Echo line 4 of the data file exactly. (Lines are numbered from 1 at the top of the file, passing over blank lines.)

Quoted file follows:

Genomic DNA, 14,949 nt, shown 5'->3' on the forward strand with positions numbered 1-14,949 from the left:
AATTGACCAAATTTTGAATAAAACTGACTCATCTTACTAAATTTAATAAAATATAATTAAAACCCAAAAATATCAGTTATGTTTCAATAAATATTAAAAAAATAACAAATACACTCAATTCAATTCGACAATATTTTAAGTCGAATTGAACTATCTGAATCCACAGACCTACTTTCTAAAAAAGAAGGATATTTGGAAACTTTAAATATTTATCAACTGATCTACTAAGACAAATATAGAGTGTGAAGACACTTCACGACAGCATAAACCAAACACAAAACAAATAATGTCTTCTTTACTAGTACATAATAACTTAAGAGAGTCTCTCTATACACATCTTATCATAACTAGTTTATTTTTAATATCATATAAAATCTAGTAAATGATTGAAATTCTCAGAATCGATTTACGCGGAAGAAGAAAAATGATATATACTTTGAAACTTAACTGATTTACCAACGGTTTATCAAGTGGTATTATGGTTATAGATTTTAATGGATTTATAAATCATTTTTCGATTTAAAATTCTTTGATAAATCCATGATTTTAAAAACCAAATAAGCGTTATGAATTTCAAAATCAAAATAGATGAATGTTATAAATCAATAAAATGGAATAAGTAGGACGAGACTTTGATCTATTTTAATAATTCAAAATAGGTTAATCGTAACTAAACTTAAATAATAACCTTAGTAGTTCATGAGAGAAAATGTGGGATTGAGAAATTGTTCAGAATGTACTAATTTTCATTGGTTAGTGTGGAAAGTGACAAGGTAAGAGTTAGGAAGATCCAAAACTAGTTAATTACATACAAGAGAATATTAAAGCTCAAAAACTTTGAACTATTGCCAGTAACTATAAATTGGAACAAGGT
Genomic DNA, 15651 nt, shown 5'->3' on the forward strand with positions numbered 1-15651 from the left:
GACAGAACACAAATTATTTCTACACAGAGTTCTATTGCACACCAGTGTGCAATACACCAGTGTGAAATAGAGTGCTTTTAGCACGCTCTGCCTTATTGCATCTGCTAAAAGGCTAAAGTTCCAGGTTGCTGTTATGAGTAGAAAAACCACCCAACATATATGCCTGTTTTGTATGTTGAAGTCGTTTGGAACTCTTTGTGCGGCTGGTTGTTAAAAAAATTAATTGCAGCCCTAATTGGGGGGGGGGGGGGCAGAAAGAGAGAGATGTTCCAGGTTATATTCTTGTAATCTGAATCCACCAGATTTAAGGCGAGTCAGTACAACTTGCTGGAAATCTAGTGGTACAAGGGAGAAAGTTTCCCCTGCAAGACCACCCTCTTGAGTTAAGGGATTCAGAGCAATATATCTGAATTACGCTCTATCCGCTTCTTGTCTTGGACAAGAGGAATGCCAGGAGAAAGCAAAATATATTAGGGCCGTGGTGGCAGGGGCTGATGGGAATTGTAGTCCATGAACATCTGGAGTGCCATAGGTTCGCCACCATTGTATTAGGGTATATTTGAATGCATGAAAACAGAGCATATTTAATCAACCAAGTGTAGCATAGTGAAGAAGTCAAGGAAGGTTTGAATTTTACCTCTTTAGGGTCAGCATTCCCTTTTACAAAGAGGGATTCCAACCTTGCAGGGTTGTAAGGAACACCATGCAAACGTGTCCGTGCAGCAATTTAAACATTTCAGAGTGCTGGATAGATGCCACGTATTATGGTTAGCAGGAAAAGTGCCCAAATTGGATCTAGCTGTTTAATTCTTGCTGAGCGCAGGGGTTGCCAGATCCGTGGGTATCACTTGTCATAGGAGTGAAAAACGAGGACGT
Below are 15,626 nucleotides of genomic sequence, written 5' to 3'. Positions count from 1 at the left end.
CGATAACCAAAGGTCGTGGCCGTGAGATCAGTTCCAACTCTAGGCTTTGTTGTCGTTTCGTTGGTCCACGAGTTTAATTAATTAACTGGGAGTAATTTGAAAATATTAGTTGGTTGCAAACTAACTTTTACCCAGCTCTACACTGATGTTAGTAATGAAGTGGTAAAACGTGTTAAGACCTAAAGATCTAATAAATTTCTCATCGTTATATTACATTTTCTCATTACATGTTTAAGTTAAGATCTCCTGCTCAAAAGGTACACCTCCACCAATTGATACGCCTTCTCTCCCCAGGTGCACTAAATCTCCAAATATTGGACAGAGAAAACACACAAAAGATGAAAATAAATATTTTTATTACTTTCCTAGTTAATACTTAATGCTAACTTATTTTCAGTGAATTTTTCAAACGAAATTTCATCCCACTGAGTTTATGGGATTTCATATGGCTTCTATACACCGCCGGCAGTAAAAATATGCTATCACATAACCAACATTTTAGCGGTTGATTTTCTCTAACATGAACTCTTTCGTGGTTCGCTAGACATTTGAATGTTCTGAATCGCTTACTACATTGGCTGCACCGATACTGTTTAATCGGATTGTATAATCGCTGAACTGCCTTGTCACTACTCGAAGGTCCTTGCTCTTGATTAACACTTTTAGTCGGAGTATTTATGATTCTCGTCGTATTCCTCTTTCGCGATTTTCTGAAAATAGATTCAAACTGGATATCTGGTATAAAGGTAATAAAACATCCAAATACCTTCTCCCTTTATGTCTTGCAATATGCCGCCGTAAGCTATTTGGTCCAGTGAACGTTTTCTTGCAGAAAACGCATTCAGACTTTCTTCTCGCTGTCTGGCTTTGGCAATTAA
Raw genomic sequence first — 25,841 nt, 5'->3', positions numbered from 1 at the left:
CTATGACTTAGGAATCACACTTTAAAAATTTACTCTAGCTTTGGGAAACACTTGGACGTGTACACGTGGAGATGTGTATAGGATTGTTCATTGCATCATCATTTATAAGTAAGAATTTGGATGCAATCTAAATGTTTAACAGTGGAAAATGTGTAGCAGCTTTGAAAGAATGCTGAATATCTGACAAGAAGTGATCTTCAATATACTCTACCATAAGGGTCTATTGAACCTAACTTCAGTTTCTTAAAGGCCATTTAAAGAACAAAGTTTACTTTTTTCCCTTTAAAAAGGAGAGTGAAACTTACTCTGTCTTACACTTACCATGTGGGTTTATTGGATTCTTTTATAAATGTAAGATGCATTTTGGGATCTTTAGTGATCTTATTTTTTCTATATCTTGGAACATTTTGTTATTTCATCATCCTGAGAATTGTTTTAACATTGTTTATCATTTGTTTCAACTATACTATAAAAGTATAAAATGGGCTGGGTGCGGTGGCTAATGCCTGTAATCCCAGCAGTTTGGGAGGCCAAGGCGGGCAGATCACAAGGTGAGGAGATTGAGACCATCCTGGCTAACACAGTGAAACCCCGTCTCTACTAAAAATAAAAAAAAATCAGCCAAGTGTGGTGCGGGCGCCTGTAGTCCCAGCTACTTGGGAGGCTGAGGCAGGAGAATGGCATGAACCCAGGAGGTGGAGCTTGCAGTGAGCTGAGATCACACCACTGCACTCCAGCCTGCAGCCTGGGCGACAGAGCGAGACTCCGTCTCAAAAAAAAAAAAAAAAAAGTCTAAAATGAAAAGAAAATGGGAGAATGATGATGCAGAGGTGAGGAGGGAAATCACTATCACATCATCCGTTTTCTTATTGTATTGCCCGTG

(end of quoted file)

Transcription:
GACAGAACACAAATTATTTCTACACAGAGTTCTATTGCACACCAGTGTGCAATACACCAGTGTGAAATAGAGTGCTTTTAGCACGCTCTGCCTTATTGCATCTGCTAAAAGGCTAAAGTTCCAGGTTGCTGTTATGAGTAGAAAAACCACCCAACATATATGCCTGTTTTGTATGTTGAAGTCGTTTGGAACTCTTTGTGCGGCTGGTTGTTAAAAAAATTAATTGCAGCCCTAATTGGGGGGGGGGGGGGCAGAAAGAGAGAGATGTTCCAGGTTATATTCTTGTAATCTGAATCCACCAGATTTAAGGCGAGTCAGTACAACTTGCTGGAAATCTAGTGGTACAAGGGAGAAAGTTTCCCCTGCAAGACCACCCTCTTGAGTTAAGGGATTCAGAGCAATATATCTGAATTACGCTCTATCCGCTTCTTGTCTTGGACAAGAGGAATGCCAGGAGAAAGCAAAATATATTAGGGCCGTGGTGGCAGGGGCTGATGGGAATTGTAGTCCATGAACATCTGGAGTGCCATAGGTTCGCCACCATTGTATTAGGGTATATTTGAATGCATGAAAACAGAGCATATTTAATCAACCAAGTGTAGCATAGTGAAGAAGTCAAGGAAGGTTTGAATTTTACCTCTTTAGGGTCAGCATTCCCTTTTACAAAGAGGGATTCCAACCTTGCAGGGTTGTAAGGAACACCATGCAAACGTGTCCGTGCAGCAATTTAAACATTTCAGAGTGCTGGATAGATGCCACGTATTATGGTTAGCAGGAAAAGTGCCCAAATTGGATCTAGCTGTTTAATTCTTGCTGAGCGCAGGGGTTGCCAGATCCGTGGGTATCACTTGTCATAGGAGTGAAAAACGAGGACGT